Personalization is central to Amazon‘s business, and has a direct impact on their bottom line. They’ve personalized over half of the real estate on their home page (as shown by the green boxes above) because they make more money by shortening the distance between you and something that you want.
Amazon is well known for using the shopping patterns of other customers to make contextual recommendations of products related to whatever you’re viewing. This works but they need to do more because their catalog is so large that most people barely scratch the surface. Personalization is key to how they drive discovery, and help users find products that they never knew existed but have to buy on first sight. Diversity of recommendations is important, however Amazon is in the business of moving real world inventory, and margins matter. You can expect their algorithm to bias toward recommending best sellers or poor sellers over everything in between to maximize efficiency.
Personalized movie recommendations make up the majority of Netflix’s movie browsing experience. They’re so important that Netflix famously offered a $1 million prize for the best ratings prediction algorithm to improve their results. Take a look at the section headings in the screenshot above, you’ll see that they recommend fine-grained categories, within which they’ll show popular and personalized titles. This blends categorical relevance with popularity and curation, and gives better results than Amazon in my personal experience.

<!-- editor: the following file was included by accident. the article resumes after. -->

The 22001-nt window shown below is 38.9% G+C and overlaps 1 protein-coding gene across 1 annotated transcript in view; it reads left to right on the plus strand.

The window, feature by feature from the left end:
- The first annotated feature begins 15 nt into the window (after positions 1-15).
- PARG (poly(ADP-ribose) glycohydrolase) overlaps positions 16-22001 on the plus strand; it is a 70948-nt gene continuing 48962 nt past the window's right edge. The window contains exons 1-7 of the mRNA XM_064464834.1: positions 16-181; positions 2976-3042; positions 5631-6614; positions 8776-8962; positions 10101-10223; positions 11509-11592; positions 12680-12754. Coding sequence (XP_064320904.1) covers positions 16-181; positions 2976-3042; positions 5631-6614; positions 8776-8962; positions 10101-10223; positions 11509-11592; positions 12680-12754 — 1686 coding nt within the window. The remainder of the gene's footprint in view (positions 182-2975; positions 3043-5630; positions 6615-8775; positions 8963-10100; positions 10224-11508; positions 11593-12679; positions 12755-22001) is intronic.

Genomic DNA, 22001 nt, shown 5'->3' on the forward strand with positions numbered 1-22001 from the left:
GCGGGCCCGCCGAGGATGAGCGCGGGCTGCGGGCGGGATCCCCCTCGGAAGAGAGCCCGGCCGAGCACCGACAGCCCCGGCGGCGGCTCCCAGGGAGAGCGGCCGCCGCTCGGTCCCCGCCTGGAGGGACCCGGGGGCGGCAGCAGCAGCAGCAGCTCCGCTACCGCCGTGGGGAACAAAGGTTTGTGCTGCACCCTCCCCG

Netflix’s recommendation algorithm was originally developed for their DVD rental business which has a very different model than their streaming business. Contrasted with Amazon, Netflix pays higher licensing fees when it streams best sellers so you might expect them to have a bias to steer you toward more obscure titles in the corners of their catalog.
Yahoo has recently embraced personalization, and their site learns from your behavior like Amazon and Netflix. If you’re a casual visitor you’ll notice Yahoo’s stories becoming more relevant over time. They also support declarative personalization which allows users to take control of their experience and pick categories they like. This could easily become a chore, but they make it really easy to bootstrap by importing your interests from your Facebook profile. Declaring your interests can actually be fun if it’s done in context with the content you’re consuming, with an immediate reward loop that refreshes with better articles.
You can have great data but you can’t personalize without a site layout that’s easy to dynamically reconfigure. Yahoo uses infinite scrolling on their home page, and shows sponsored content (also personalized) inline with their articles. This layout is easier to personalize and makes it effortless for users to scroll until they find something they like.
Pinterest takes dynamic layout and infinite scrolling to another level, and may be a good design reference if you want to use this on your site. Mashable is another site that is experimenting with these techniques, using a mix of standard and native ad units.
In summary, if you’re looking to personalize your site, start thinking about the data you can use to surface more relevant content, and make sure your layout will support the dynamic decisioning you want to do. If your template is feeling stiff and creaky, it might be time for a tune up. In the meantime our Smart Layers can help.